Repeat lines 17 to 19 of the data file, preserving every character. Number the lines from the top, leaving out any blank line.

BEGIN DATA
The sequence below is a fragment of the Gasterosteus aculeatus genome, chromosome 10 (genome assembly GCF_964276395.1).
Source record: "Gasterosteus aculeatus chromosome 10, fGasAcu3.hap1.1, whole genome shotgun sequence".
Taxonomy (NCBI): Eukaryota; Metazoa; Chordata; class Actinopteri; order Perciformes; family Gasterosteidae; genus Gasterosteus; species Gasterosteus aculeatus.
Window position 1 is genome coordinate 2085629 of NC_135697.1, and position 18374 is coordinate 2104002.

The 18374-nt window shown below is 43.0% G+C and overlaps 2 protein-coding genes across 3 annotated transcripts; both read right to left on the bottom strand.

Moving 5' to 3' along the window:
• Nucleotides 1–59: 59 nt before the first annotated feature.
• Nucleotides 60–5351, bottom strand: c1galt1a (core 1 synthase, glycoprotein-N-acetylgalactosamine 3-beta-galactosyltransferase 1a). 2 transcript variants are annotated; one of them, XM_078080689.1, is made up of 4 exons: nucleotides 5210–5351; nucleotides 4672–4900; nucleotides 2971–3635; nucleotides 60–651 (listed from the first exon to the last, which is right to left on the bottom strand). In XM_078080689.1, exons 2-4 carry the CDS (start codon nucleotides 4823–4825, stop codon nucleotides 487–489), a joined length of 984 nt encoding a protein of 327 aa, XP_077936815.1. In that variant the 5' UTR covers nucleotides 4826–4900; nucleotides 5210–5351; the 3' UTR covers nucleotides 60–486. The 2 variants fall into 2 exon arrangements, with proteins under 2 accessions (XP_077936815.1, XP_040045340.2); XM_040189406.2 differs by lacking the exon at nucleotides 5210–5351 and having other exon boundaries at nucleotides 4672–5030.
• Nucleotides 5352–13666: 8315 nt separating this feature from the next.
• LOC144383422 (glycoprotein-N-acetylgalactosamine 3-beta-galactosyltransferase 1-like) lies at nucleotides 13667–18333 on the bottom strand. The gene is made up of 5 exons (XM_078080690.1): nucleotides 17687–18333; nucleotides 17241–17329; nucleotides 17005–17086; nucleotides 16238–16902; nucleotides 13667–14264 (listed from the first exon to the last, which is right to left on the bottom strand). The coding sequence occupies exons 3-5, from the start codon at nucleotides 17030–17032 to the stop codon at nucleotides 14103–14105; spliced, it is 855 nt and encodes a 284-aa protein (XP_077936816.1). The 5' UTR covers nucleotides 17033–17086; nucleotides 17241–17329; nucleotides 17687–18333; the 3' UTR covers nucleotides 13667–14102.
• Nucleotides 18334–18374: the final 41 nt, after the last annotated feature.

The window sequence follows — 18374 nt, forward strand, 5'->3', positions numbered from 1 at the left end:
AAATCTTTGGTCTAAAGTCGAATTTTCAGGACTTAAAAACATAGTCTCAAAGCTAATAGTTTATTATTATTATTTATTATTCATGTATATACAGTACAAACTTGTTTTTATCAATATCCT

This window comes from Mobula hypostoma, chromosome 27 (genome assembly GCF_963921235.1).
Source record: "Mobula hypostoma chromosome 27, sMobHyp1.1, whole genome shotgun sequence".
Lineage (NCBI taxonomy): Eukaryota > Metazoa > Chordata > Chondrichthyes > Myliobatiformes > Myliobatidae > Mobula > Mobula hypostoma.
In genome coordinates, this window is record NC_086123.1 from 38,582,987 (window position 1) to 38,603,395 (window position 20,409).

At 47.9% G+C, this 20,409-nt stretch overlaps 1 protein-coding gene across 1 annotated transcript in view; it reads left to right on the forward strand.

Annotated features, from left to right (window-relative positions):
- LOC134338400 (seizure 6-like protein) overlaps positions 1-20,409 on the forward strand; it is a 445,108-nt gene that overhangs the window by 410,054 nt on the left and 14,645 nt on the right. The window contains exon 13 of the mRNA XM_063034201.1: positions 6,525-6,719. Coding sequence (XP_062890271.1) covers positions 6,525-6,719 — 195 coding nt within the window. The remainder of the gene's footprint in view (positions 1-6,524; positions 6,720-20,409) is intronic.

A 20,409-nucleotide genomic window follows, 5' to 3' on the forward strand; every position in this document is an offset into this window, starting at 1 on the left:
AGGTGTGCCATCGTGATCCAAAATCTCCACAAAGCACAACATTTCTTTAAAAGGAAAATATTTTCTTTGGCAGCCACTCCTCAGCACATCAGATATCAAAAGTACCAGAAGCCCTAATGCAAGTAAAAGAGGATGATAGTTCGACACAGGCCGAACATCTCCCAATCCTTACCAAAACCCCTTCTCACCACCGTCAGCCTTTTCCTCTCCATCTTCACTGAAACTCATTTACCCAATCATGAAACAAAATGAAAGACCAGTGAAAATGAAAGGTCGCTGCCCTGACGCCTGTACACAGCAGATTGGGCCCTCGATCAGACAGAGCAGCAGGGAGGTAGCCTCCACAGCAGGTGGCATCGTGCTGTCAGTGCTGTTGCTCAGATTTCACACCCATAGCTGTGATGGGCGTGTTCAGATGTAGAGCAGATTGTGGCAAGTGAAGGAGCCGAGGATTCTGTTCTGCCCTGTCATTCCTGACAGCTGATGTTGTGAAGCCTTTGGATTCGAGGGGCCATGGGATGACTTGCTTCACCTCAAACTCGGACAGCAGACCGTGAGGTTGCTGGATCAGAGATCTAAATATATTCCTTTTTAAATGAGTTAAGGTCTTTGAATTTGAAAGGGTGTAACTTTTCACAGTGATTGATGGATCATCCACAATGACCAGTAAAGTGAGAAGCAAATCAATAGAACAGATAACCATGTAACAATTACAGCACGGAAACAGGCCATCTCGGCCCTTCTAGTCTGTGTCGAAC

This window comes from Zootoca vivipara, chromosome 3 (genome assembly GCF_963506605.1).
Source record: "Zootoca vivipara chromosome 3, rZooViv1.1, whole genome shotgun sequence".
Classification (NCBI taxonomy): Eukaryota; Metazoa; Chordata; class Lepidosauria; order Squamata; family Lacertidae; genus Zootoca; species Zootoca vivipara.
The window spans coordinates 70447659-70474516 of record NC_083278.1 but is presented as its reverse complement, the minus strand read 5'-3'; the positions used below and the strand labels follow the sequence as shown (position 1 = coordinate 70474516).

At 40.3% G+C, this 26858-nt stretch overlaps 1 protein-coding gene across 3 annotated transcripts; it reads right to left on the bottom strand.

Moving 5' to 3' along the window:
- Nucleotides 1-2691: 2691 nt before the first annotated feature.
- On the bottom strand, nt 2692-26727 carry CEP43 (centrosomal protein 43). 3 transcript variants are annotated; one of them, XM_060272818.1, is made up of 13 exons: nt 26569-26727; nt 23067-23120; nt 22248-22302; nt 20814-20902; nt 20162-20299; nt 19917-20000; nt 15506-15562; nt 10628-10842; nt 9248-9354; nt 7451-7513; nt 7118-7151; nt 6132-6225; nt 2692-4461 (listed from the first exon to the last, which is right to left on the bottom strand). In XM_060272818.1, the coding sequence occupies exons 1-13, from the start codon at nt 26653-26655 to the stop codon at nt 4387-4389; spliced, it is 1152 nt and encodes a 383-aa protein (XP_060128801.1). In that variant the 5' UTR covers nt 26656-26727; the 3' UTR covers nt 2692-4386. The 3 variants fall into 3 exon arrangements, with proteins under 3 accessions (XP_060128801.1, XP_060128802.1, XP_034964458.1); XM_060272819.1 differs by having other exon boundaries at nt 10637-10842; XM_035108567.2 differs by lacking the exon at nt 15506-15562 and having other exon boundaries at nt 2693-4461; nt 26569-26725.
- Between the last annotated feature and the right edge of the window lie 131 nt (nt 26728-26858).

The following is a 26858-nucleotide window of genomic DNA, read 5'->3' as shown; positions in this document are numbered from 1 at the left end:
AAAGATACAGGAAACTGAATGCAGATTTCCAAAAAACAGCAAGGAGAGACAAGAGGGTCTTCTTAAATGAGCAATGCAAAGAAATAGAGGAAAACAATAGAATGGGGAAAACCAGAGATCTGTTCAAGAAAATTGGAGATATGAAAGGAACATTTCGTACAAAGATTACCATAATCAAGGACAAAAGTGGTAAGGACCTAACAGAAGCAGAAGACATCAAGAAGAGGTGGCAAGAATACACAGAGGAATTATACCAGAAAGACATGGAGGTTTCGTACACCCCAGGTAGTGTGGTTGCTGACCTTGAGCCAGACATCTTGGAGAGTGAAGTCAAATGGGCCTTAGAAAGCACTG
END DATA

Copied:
In genome coordinates, this window is record NC_086123.1 from 38,582,987 (window position 1) to 38,603,395 (window position 20,409).

At 47.9% G+C, this 20,409-nt stretch overlaps 1 protein-coding gene across 1 annotated transcript in view; it reads left to right on the forward strand.

Annotated features, from left to right (window-relative positions):